I don’t know everything about kitsune. Half of what I know I heard in Japanese—so I’m not too sure I got the connotations down. I’ve also, like most of you, I’m sure, read manga and doujinshi with kitsune in the stories. I browsed on the internet a little, and found out a few things… Namely, a kitsune can have many tails. They serve Inari. They’re not really good or evil. They’re usually black or white. The “leader” changes in mythologies—nothing’s concrete.

In any case, I tried to explain my version of kitsune enough to get you through the story. I think I made a lot up…*shrugs* but that’s more fun, isn’t it?


I drew this silly, funny looking fox...
...don't steal him. He's trying to nap.

6. The haiku by Issa.

I was really, really tempted to be unprofessional and break the feel of the story by being spiteful. But I didn't. ^_^ ; barely.

In any case, the haiku is as follows:


At dawn

the homeless cat, too

cries for love.





Ariyake ya

Ie nashi neko mo

koi wo naku


According to Haiku of Kobayashi Issa, this poem was written in 1809. The translation I used is 2000-05 by David G. Lanoue, 'cause I figure he's got more practice at translating haiku than me.

7. Japanese Sound Effects

I like sound effects. They illustrate things really well, and add a cool little effect…but I translated them for you, ‘cause I don’t really know most of those off the top of my head. Also, not all of them are Japanese. *Holds up artistic license* some of them are from my head.


8. Sign of the top of the mountain.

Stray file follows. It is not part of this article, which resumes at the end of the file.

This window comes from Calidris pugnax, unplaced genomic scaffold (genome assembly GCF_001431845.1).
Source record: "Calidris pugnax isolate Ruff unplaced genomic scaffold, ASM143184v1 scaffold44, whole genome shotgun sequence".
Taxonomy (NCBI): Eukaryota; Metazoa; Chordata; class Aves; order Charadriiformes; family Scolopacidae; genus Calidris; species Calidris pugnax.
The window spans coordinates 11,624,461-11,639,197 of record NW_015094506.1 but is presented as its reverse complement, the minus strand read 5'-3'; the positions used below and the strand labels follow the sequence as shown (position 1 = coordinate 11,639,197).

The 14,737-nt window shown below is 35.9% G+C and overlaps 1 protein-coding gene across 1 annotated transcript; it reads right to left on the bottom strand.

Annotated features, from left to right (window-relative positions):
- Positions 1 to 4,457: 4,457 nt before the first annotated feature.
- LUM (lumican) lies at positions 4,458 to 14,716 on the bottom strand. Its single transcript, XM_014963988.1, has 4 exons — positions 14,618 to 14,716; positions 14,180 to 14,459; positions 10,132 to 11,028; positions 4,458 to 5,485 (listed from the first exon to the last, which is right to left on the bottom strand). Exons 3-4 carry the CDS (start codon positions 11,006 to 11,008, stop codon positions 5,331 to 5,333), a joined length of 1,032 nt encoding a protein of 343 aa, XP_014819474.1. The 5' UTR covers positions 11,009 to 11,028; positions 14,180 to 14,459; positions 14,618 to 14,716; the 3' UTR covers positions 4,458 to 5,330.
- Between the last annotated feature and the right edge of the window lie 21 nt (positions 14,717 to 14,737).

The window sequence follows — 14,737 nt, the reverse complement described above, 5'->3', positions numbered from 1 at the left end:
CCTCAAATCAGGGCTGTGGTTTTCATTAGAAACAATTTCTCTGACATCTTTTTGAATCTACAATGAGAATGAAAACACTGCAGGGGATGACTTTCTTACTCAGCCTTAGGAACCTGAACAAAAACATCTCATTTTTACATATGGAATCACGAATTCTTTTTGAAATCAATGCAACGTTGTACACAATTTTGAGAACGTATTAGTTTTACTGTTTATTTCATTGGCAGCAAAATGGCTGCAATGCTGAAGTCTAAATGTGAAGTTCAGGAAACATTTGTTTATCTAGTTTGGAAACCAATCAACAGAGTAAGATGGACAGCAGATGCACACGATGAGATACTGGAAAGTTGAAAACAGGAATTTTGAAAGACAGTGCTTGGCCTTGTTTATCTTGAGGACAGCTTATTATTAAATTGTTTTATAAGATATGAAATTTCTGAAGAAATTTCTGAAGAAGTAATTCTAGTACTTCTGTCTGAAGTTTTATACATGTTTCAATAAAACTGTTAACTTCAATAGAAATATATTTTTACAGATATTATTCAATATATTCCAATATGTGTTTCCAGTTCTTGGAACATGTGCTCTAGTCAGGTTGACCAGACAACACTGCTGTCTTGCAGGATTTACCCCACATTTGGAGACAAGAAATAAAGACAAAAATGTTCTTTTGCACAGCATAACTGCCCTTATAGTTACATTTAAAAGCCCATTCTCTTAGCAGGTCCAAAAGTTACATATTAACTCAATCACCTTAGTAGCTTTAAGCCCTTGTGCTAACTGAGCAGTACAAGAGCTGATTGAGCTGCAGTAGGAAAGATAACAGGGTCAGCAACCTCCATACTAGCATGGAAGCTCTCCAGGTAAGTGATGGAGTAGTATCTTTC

I think most mountains have these…I don’t really remember what they look like…so it might be a bit of artistic license again for a white toori to be there. ^_^ ; (Toori, by the way, are red gates that mark the entrance to a holly area).

The toori that marks Miyajima shrine.
Taise's host sister, Saori.

9. Pictures of Mountain Climbing and a view from the top of a mountain
Taise took these. They're really cool. The mountain being climbed is Sanbe...(Sanbe-san). The mountain-top from which a picture was taken is called "Gokurakuji." Which translates to "Heavenly Temple" which is a "completely wrong name, 'cause it was steep and therefore not heavenly at all." Taise complains with a laugh. Yeah. What you're looking down at is...ehhh, he can't remember. It's near his school (Sanyou). ^_^  It's either in Hatsukaichi or whatever-city-Sanyou-is-in. "I just rode my bike there. I don't know what city it's in..." he babbles. "I'm not even sure if it is in another city."
...mountain climbing. It's basically walking up a really steep hill. ^_^ and you still get tired...the boys will get cold a the top-- they should have brought a jersey and long sleeves...mountains (seriously) are cold on top. ^_^

Walking around Sanbe.
Not actually on the mountain. (c) Taise

View of Hiroshima (not all of it) from Gokurakuji.
(c) Taise.

Climbing Sanbe
(c) Taise

This is Sanbe. Don't ask me from where...ask Taise
(c) Taise

10. The color white
Flowers...I need to ask about white flowers, too...
This is just an assumption. I'm going off of what I remember, what I think I've heard, and other things-- no concrete evidence, really.
White in Japanese mythology is associated with death. Purity-- not so much, though. And only recently was the color white adopted as the color for wedding kimono (I think they were copying western traditions with a Japanese twist).